Defects in genes involved in checkpoint pathways would be expected to confer a Cca, a Rap, and a Rad phenotype. Indeed, RNAi of the putative checkpoint genes hus-1, hpr-9, hpr-17,hsr-9, atm-1, and atl-1 conferred this phenotype (Fig. 2). These defects were all qualitatively similar to that observed for mrt-2 (Web fig. 3), although in each case the penetrance of the phenotype varied somewhat. These phenotypes, taken together with interologs such as MRT-2/HPR-9, MRT-2/HUS-1, and HPR-17/RFC-4, strongly suggest that these DNA damage checkpoint genes are functionally conserved in C. elegans.

Checkpoint defects were also observed for five ORFs not previously implicated in this function. Those correspond topdi-2, exo-3, rfc-4,C04F12.3, and ubc-9 (Figs. 1 and 2 and Web figs. 4 and 5). pdi-2 and rfc-4 appear to perform essential functions because RNAi of these genes resulted in sterile (Ste) and dumpy (Dpy) animals and in embryonic lethality (Emb), respectively. However, the phenotypes in each case were only partially penetrant and “escapers” displayed defects in the DNA damage checkpoint (Figs. 1 and 2 and Web figs. 4 and 5). pdi-2encodes a β-subunit of protein disulfide isomerase that was found to associate with MRT-2 and HUS-1 checkpoint proteins. How PDI-2 participates in the checkpoint process is unknown, although its ability to associate with known checkpoint proteins provides a starting point for more detailed molecular analysis. RFC-4, a replication factor C subunit, was also found to interact in the yeast-two hybrid with the checkpoint protein, HPR-17 (Fig. 1). Our observations suggest a model in which RFC-4 functions both in DNA replication and in a DNA damage checkpoint pathway.

exo-3 encodes the C. elegans ortholog of human APEX/REF1, a bifunctional enzyme that has been implicated previously in both DNA excision repair and a redox-dependent activity that stimulates transcription factor binding (20). We have uncovered an additional role for this enzyme in the DNA damage checkpoint. It is possible that EXO-3 may perform its role in the checkpoint at the level of damage detection or may be required for the induction of gene transcription necessary to elicit cell cycle arrest or apoptosis in response to damage.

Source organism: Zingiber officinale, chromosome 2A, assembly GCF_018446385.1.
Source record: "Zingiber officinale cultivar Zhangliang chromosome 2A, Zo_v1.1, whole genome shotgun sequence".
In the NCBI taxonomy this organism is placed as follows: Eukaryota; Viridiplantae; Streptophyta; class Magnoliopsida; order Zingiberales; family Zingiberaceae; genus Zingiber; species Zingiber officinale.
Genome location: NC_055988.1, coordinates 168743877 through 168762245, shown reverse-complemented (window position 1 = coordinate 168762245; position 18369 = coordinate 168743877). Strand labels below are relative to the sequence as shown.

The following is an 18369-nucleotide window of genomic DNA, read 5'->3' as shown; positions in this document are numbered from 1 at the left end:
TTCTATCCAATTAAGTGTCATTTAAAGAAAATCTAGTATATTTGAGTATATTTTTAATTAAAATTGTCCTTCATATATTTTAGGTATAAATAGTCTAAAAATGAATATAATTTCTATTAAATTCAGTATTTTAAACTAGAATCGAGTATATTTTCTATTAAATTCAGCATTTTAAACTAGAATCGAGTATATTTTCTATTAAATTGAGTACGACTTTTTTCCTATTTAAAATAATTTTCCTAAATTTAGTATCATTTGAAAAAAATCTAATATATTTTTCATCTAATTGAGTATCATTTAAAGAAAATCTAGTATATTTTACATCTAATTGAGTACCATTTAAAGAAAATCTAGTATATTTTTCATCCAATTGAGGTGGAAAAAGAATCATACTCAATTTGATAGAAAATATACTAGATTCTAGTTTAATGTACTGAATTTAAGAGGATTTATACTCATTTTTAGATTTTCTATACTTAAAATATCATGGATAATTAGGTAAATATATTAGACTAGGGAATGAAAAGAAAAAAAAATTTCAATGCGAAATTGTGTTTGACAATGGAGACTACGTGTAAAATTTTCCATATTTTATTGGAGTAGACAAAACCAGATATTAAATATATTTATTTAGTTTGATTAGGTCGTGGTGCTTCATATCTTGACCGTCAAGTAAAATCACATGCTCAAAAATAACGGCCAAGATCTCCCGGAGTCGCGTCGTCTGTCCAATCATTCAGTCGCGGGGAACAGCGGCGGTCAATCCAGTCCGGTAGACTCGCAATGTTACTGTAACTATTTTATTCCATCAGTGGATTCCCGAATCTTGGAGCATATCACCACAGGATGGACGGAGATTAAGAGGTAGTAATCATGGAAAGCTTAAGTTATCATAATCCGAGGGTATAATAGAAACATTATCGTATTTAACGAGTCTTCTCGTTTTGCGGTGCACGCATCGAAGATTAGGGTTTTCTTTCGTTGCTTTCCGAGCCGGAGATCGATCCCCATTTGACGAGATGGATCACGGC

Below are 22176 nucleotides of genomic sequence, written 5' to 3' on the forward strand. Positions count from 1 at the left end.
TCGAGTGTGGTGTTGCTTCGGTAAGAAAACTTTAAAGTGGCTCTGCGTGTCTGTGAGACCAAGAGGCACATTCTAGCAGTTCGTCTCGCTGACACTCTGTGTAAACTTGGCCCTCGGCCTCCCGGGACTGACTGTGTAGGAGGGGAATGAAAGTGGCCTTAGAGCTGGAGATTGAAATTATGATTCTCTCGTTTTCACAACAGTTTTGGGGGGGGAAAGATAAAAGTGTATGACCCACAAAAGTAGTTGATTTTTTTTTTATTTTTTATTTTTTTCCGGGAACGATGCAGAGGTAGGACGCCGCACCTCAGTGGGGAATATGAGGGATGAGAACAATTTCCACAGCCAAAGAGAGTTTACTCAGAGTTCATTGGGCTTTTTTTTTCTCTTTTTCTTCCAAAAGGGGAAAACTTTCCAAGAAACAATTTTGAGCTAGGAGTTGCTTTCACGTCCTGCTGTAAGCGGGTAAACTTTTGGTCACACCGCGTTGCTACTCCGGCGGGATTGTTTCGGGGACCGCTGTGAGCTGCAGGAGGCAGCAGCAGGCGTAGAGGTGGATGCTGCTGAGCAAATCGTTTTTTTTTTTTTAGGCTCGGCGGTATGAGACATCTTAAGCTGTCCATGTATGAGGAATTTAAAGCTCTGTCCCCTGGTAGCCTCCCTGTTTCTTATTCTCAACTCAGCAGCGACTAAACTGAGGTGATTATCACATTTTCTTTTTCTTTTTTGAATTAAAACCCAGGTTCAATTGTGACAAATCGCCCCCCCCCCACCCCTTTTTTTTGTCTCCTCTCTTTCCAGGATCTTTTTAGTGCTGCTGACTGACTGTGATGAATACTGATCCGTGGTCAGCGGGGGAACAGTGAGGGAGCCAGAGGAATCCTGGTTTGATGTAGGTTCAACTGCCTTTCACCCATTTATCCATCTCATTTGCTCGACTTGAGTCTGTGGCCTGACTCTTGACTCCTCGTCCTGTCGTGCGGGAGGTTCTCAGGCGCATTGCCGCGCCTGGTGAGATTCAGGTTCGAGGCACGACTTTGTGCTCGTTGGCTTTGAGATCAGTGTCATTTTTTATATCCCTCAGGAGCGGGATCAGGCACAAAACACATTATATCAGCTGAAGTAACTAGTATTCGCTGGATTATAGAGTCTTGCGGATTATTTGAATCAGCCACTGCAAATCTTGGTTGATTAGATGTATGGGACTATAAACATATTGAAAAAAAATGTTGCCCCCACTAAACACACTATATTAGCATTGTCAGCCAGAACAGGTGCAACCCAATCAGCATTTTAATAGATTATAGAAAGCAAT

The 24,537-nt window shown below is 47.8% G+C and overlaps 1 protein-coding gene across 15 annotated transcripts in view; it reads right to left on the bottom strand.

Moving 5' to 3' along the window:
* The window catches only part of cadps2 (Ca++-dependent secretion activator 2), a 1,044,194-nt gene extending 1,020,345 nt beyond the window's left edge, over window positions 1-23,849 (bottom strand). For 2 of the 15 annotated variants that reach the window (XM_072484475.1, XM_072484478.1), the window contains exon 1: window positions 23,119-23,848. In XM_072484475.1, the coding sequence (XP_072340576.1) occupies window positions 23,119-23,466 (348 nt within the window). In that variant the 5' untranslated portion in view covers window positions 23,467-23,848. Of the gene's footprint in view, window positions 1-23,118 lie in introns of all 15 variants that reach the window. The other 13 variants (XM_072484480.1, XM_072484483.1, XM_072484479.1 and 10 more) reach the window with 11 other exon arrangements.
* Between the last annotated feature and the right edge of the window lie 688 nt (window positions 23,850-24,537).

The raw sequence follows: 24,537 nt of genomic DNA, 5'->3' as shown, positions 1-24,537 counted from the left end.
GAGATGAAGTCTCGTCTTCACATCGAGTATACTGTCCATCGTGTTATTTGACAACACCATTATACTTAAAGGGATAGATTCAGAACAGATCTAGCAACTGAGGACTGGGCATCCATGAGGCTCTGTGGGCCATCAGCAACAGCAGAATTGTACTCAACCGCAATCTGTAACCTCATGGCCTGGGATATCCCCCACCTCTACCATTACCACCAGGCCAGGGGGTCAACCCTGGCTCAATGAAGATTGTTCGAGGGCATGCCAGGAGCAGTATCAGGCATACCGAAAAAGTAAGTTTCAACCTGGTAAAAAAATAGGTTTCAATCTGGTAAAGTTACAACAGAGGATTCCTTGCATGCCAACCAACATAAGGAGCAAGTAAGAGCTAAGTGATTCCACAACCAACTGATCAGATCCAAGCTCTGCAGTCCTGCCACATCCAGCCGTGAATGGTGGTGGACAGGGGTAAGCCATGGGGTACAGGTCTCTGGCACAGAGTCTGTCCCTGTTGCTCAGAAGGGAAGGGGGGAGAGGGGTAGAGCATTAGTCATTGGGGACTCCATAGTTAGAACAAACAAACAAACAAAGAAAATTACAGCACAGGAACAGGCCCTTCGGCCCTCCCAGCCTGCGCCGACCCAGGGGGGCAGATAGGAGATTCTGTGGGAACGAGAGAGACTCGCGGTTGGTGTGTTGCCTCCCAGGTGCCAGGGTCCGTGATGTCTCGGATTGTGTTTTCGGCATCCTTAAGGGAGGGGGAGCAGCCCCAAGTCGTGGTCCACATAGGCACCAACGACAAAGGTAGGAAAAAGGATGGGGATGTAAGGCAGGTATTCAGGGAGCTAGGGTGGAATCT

A novel ORF implicated in the DNA damage checkpoint,C04F12.3, encodes a putative ortholog of human BCL3 that was found as an interactor with the checkpoint protein MRT-2 (Figs. 1 and2). The hBCL3 gene is frequently associated with chromosomal translocations and amplification in cancer and has been implicated in cell cycle control (21). If human BCL3 is also required for checkpoint integrity, a defect in this function could explain the effects of hBCL3 translocation and amplification in chronic lymphocytic leukemias.

Defects in genes required for DNA repair were expected to result in an Iap and Rad phenotype after γ-irradiation. Indeed, RNAi of the putative DNA repair genes coh-2, rad-50,rad-51, and rad-54 conferred the phenotype expected for DSB repair defects (Figs. 1 and 2 and Web figs. 4 and 5). These phenotypes, together with the detection of RAD-54/RAD-51 and RAD-50/MRE-11 interologs (Figs. 1 and 2), demonstrate that these genes are required for DSB repair after γ-irradiation. In addition, we identified six novel genes that displayed an Iap and Rad phenotype after RNAi, similar to the defects observed in mre-11(RNAi)animals (Fig. 2 and Web fig. 3).

Two of the novel DNA repair genes encode a RAD-54 interactor (C02F12.4) and a RAD- 51 interactor (Y116A8C.13), respectively. C02F12.4 contains a RhoGEF domain and Y116A8C.13 is a RAD-54 related protein (Web fig. 4). In addition, three novel DNA repair genes encode COH-2 interactors. F11E6.1 and F56D12.5 have no assigned function and F13D12.6 resembles serine carboxypeptidases (Web fig. 4). In addition to being able to interact with COH-2, F56D12.5 also interacts with the checkpoint protein HUS-1 (Figs. 1 and 2). The F56D12.5(RNAi) phenotype further suggests that DSB repair and DNA damage checkpoint pathways may be physically linked.